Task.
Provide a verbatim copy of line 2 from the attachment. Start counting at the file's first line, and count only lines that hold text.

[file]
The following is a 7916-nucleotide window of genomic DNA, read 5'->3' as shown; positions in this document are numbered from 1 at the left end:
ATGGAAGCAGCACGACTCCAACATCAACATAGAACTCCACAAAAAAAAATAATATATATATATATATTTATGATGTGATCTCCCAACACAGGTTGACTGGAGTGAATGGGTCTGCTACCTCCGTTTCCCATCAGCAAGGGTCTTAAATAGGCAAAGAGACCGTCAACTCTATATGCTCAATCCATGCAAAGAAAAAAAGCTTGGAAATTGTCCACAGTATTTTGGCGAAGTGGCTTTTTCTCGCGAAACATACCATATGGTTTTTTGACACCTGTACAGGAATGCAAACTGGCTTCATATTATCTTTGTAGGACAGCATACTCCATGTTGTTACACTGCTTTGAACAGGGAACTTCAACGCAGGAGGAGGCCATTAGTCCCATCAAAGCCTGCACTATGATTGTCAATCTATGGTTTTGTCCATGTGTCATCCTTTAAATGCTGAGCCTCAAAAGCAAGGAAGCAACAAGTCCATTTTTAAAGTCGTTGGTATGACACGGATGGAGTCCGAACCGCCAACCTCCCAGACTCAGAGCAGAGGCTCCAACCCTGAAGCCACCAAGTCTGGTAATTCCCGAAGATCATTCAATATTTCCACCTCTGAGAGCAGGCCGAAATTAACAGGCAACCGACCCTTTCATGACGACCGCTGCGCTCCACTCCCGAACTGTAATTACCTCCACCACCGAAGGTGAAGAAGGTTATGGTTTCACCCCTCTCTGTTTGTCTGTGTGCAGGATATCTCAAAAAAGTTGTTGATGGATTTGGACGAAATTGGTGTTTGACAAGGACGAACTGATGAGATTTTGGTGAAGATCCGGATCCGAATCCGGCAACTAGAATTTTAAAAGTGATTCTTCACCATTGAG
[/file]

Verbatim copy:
ATGGAAGCAGCACGACTCCAACATCAACATAGAACTCCACAAAAAAAAATAATATATATATATATATTTATGATGTGATCTCCCAACACAGGTTGACTGGAGTGAATGGGTCTGCTACCTCCGTTTCCCATCAGCAAGGGTCTTAAATAGGCAAAGAGACCGTCAACTCTATATGCTCAATCCATGCAAAGAAAAAAAGCTTGGAAATTGTCCACAGTATTTTGGCGAAGTGGCTTTTTCTCGCGAAACATACCATATGGTTTTTTGACACCTGTACAGGAATGCAAACTGGCTTCATATTATCTTTGTAGGACAGCATACTCCATGTTGTTACACTGCTTTGAACAGGGAACTTCAACGCAGGAGGAGGCCATTAGTCCCATCAAAGCCTGCACTATGATTGTCAATCTATGGTTTTGTCCATGTGTCATCCTTTAAATGCTGAGCCTCAAAAGCAAGGAAGCAACAAGTCCATTTTTAAAGTCGTTGGTATGACACGGATGGAGTCCGAACCGCCAACCTCCCAGACTCAGAGCAGAGGCTCCAACCCTGAAGCCACCAAGTCTGGTAATTCCCGAAGATCATTCAATATTTCCACCTCTGAGAGCAGGCCGAAATTAACAGGCAACCGACCCTTTCATGACGACCGCTGCGCTCCACTCCCGAACTGTAATTACCTCCACCACCGAAGGTGAAGAAGGTTATGGTTTCACCCCTCTCTGTTTGTCTGTGTGCAGGATATCTCAAAAAAGTTGTTGATGGATTTGGACGAAATTGGTGTTTGACAAGGACGAACTGATGAGATTTTGGTGAAGATCCGGATCCGAATCCGGCAACTAGAATTTTAAAAGTGATTCTTCACCATTGAG